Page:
Here's the incipit of an interesting bit of hyperbole at Tech Central Station:

In a recent meeting of the Board of Education in the city of Artichoke, Alabama, it was decided to ban the reading of Homer's Illiad and Odyssey in the classroom. The grounds given for the exclusion of these towering masterpieces of ancient literature is that reading them in a public school violated the first amendment's guarantee of the separation of church and state. Wallace Nobrainer, the attorney for the Artichoke school system, explained that "the Homeric texts are obviously designed to promote the polytheistic view of the Greeks," and hence they should be looked upon in the same light as the reading of the Book of Psalms in a public school. "We don't want taxpayer dollars being spent in order to proselyte children into praying to Zeus and Apollo," remarked Debra Klewless, the chairperson of the Board of Education. "If we forbid the teaching of one religion, we must be consistent and forbid the teaching of all religions."

Okay -- you got me. There is no Artichoke, Alabama -- at least, I don't think there is. And no one (so far) has demanded that Homer be taken out of the classroom. It is okay for our children to read stories about Hera and Athena, Aphrodite and Poseidon, all of whom were once the objects of superstitious veneration among the Greeks; but it is not okay to read about Adam and Eve, or Joseph and his brothers. In short, kids can enjoy the myths and stories that have come down to us from The Illiad, but they cannot be permitted to enjoy the myths and stories that have come down to us from The Book of Genesis.

The only possible reason for this dissimilarity of treatment is that the pagan religion is as dead as Mr. Dickens' proverbial doornail, while the religions that are associated with the Bible are still practiced by millions of people in America and the world over. True, the Greek pantheon might once have been a potent force in shaping the daily life of human beings, but today it has all the vitality of a wax museum, full of mannequin divinities, frozen in their timeless splendor, but long since unable to inspire warmth of affection or devotion.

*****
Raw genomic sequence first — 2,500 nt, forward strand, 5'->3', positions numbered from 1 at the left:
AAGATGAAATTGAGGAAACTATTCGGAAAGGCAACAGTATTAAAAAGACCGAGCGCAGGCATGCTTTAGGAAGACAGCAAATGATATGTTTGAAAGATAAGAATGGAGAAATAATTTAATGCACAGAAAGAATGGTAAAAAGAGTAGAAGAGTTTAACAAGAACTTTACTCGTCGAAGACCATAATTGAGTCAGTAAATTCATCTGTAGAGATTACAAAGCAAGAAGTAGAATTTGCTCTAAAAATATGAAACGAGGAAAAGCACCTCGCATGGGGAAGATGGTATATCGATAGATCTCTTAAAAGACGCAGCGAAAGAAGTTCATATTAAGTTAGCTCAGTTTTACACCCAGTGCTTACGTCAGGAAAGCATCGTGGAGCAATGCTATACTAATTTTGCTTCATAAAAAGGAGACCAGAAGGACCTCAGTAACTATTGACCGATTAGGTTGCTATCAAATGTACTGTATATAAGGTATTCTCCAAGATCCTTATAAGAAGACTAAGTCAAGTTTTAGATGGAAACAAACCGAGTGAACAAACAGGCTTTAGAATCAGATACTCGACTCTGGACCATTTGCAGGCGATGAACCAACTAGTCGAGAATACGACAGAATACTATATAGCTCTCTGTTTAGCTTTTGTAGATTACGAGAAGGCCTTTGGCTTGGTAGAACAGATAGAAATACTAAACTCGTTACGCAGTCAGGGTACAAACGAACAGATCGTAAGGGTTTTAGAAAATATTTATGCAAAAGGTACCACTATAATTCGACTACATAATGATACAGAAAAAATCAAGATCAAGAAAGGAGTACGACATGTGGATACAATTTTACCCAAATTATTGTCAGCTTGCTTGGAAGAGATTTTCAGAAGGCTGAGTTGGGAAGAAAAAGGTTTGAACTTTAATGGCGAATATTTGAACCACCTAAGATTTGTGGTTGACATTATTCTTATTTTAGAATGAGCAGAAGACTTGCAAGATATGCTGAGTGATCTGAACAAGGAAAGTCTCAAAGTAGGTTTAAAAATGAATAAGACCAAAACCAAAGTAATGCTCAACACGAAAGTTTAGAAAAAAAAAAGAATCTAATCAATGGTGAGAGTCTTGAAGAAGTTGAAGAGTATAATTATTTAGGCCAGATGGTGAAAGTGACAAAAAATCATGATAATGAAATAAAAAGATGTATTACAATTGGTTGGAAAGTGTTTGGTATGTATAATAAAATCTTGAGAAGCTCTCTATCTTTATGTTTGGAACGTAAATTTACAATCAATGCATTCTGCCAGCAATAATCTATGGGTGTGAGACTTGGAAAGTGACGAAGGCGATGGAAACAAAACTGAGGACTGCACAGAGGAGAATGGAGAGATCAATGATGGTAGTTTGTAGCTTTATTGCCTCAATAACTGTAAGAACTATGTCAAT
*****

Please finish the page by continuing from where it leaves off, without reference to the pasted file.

The last gasp of the old pagan religion occurred when the Roman emperor known as Julian the Apostate attempted to reverse his predecessors' embrace of the Christian faith and to roll back the clock to the long vanished era in which men and women still worshipped at shrines dedicated to Apollo and Diana, and still heeded the artfully ambiguous oracles of Delphi. The apostate failed, and the once vibrant gods of Greece degenerated until they became mere rhetorical flourishes that permitted learned poets, like Milton, to ornament his verse with their euphonious names.

On the other hand, the myths and stories of the Bible continue to provoke not merely warmth, but a great deal of heat -- consider the role that the continuing belief in the fable of Adam and Eve has on the debate over the teaching in public schools of Darwin's theory of evolution. People still take the Bible stories seriously -- they live by them, and guide their lives by them.

So that is the explanation for the different treatment received by Homer and by the Bible. Homer's gods are dead, but the god of the Bible still breathes. We can trust our children not to be carried away by Dionysus; but the same cannot be said about Jesus of Nazareth.